Stoneback said the play helped save the day for the books who were on their way to getting drubbed after enjoying a couple of good NFL Sundays.

“When (Chubb) broke that big run going down the sideline, we were just looking for them to get a first down and run out the clock and I banged my fist on the desk (because it appeared the Browns would cover) and then he just took that step out of bounds,” Stoneback said. “I could not believe that.”

Bad Beats 101

And that begs the question, how do such point spread-swinging developments sit with the gambling public, even though the plays were tactically sound.

“There’s just more people gambling now and there’s more smaller bets and so people are going to have something to say about this tomorrow — whether it worked for you or whether it worked against you,” Avello said. “I’m sure there’s chatter on social media.”

Stoneback said that “you always have a few conspiracy-theory people for anything in life. You hear the comment, ‘They know who needs to win,’ and things like that.”

However, more media coverage of sports gambling has actually helped educate the public to understand that sports is replete with odd occurrences that inevitably will swing wagers.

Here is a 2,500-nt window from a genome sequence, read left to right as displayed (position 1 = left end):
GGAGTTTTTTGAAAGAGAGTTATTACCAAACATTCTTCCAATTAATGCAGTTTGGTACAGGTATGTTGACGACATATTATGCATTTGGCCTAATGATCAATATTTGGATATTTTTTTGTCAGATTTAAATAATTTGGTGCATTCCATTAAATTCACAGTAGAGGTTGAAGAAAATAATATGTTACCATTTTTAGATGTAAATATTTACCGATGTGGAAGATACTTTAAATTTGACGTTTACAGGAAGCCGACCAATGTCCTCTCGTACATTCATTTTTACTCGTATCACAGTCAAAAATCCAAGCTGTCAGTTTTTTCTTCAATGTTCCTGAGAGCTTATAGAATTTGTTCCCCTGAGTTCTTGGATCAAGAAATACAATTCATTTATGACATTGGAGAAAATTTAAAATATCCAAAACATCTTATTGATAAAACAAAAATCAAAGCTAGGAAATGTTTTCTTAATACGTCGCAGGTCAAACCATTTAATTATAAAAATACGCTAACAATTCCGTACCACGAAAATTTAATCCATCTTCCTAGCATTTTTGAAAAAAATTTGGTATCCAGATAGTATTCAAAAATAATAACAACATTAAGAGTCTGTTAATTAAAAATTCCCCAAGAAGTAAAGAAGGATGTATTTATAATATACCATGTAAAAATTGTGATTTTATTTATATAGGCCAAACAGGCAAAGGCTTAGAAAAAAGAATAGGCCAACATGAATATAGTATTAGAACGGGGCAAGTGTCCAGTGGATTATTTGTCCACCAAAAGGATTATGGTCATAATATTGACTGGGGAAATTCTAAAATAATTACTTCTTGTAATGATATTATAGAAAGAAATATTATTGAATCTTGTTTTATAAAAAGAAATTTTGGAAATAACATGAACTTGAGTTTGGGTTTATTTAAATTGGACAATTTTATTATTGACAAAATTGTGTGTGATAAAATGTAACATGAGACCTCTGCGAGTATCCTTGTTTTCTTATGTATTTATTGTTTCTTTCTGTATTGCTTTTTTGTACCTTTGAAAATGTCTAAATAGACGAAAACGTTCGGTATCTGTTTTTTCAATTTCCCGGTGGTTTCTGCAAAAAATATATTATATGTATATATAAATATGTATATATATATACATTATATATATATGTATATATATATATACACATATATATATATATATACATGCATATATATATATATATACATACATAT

“My opinion is that the feature Scott Van Pelt runs on ESPN (about bad beats) has alleviated people’s suspicions on things like that because they see how often it does happen. They run 10 or so in a segment. Before, (sports media) didn’t talk about bad beats because there wasn’t as much widespread sports gambling but now people see it does happen quite often. You are going to lose half of those and win half, but it sticks in peoples’ minds where they think they lose 80% of them.”

Parlays Pay Big

A number of major parlays hit at William Hill Sunday. Joe Asher, CEO of William Hill in the U.S., took to Twitter to congratulate a bettor at the Venetian casino in Las Vegas who collected on a “massive 10-leg College and Pro American football parlay.” The wager was $40,000 and paid out more than $704,000. There were seven college teams plus the Saints, Raiders and Packers.

In another, a William Hill customer saw his three-team parlay bet (about $102,000 on Green Bay, Tampa Bay, Cleveland, all money line) return nearly $229,000.

At DraftKings a bettor actually took tight end Colin Thompson to score the first touchdown of the game against Tampa Bay and that $15 lottery ticket paid $1,515. Thompson, a Philadelphia guy who went to Temple University, has played for five teams in three leagues and yesterday’s 7-yard TD was his first NFL touch. However, Tampa Bay went on to win easily, 46-23.

While the pubic generally did well Sunday, the night game featuring Baltimore, a 6.5- to 7-point favorite over New England, was a money dump for the bettors. At PointsBet, the Ravens were carrying 90 percent of the tickets and the handle, and at FanDuel, the Ravens were 92% of the spread handle and 84% of the money line cash. The Patriots won outright handling the Ravens in a driving rain, 23-17. The Ravens’ loss also tore up a slew of parlay tickets. The public was also walloped when Seattle (+3) lost to the L.A. Rams, 23-16.